- Press Releases
June 24 (Renewables Now) - China, India and most of Europe can already enjoy solar power generation that is cheaper than coal-based electricity, according to the latest LCOE Update by BloombergNEF (BNEF).
Tifenn Brandily, lead author of the report and associate at BNEF, commented that “the economic incentive to deploy large amounts of solar power just got stronger in India, China and most of Europe.”
The report says that in the first half of 2021 the global benchmark levelised cost of energy (LCOE) for utility-scale solar photovoltaic (PV) and onshore wind has dropped by 5% and 7% on the year to USD 48 (EUR 40.2) and USD 41 per MWh, respectively. At USD 22/MWh, the lowest LCOEs during the period were registered in Brazil and Texas for onshore wind and in Chile and India for PV.
BNEF has determined that the cost of constructing and operating a solar power plant in China now amounts to USD 34/MWh, which is below the cost of running a typical coal-fired power plant at USD 35/MWh. In India, the LCOE of newly installed solar can fall to USD 25/MWh, compared to an average cost of existing coal-fired power plants at USD 26/MWh.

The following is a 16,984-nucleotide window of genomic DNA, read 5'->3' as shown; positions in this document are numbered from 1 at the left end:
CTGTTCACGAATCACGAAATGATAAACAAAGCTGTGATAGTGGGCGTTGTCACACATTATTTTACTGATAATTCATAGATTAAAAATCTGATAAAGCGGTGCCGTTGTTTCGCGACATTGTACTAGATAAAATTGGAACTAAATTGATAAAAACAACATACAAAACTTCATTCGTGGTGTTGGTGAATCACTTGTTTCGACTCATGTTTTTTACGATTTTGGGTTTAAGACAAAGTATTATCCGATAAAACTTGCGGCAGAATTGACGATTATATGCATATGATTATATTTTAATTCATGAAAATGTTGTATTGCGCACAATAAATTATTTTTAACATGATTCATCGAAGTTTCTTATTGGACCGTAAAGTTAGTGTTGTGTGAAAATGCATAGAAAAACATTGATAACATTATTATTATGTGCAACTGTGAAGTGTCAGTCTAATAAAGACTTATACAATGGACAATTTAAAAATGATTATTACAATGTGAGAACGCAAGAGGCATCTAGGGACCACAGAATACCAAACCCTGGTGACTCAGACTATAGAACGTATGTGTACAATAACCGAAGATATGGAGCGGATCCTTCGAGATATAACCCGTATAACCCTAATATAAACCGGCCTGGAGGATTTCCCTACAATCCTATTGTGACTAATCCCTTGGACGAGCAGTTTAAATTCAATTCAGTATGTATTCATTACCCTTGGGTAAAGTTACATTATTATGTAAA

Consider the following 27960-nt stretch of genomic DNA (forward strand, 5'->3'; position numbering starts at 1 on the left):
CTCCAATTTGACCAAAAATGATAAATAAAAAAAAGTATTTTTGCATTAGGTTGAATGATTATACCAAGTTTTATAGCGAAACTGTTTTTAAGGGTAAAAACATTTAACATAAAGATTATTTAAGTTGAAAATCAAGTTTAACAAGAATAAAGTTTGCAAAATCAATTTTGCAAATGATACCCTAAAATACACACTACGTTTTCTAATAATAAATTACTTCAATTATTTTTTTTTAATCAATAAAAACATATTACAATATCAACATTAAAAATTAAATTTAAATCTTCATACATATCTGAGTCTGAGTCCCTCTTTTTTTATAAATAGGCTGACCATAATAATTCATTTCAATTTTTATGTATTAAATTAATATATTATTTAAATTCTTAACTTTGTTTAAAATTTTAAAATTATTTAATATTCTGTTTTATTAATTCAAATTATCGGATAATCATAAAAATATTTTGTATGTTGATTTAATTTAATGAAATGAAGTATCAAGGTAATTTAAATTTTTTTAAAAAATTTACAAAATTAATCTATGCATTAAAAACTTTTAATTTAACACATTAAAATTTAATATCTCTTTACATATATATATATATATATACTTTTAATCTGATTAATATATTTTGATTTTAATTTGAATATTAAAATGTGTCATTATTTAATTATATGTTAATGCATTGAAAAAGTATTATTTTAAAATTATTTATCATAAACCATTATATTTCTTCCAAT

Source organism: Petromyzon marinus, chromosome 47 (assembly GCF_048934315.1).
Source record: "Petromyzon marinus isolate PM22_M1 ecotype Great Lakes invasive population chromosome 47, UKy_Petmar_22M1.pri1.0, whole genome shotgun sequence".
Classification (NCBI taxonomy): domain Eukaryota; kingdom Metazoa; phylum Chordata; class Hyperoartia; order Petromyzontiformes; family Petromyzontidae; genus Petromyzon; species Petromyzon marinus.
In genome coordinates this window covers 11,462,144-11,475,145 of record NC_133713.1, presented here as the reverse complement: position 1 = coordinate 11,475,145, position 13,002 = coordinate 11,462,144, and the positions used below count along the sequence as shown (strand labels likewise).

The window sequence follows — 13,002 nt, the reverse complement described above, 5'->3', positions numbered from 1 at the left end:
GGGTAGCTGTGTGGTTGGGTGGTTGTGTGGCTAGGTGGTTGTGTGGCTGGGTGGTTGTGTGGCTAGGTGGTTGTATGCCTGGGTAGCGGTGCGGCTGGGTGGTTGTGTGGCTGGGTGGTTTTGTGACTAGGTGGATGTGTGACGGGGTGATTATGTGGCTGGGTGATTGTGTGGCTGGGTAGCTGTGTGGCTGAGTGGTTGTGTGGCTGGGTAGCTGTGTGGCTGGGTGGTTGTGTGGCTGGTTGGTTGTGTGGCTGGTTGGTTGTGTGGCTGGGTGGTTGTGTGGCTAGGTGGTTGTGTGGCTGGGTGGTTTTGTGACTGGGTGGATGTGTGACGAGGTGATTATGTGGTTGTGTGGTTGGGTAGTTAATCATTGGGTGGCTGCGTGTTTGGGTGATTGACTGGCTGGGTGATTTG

Meanwhile in Europe, the cost of solar can vary from USD 33/MWh in Spain and USD 41/MWh in France to USD 50/MWh in Germany. For comparison, the typical running costs for coal and gas-fired power plants in the region surpass USD 70/MWh this year.
However, some commodities needed in the production of wind and solar have surged over the past months as economies are starting to reopen. As a result, BNEF said it has tracked PV module price increases of 7% in China and 10% in India since the second half of 2020. Similarly, the prices for wind turbines in India have gone up 5% over the last six months.
“The rise in commodity prices has not resulted in an increase in our global LCOE benchmarks for solar and wind just yet. But if sustained through the second half of 2021, this rise could mean that new-build renewable power gets temporarily more expensive, for almost the first time in decades,” said Seb Henbest, chief economist at BNEF.
Still, BNEF notes that it is manufacturing and not materials that form the majority of the final costs for wind turbines, PV panels and battery packs. Also, a portion of the increase is expected to be absorbed by the supply chain and, at the same time, longer-run purchase orders can protect some developers from the spike for a while.
(USD 1.0 = EUR 0.838)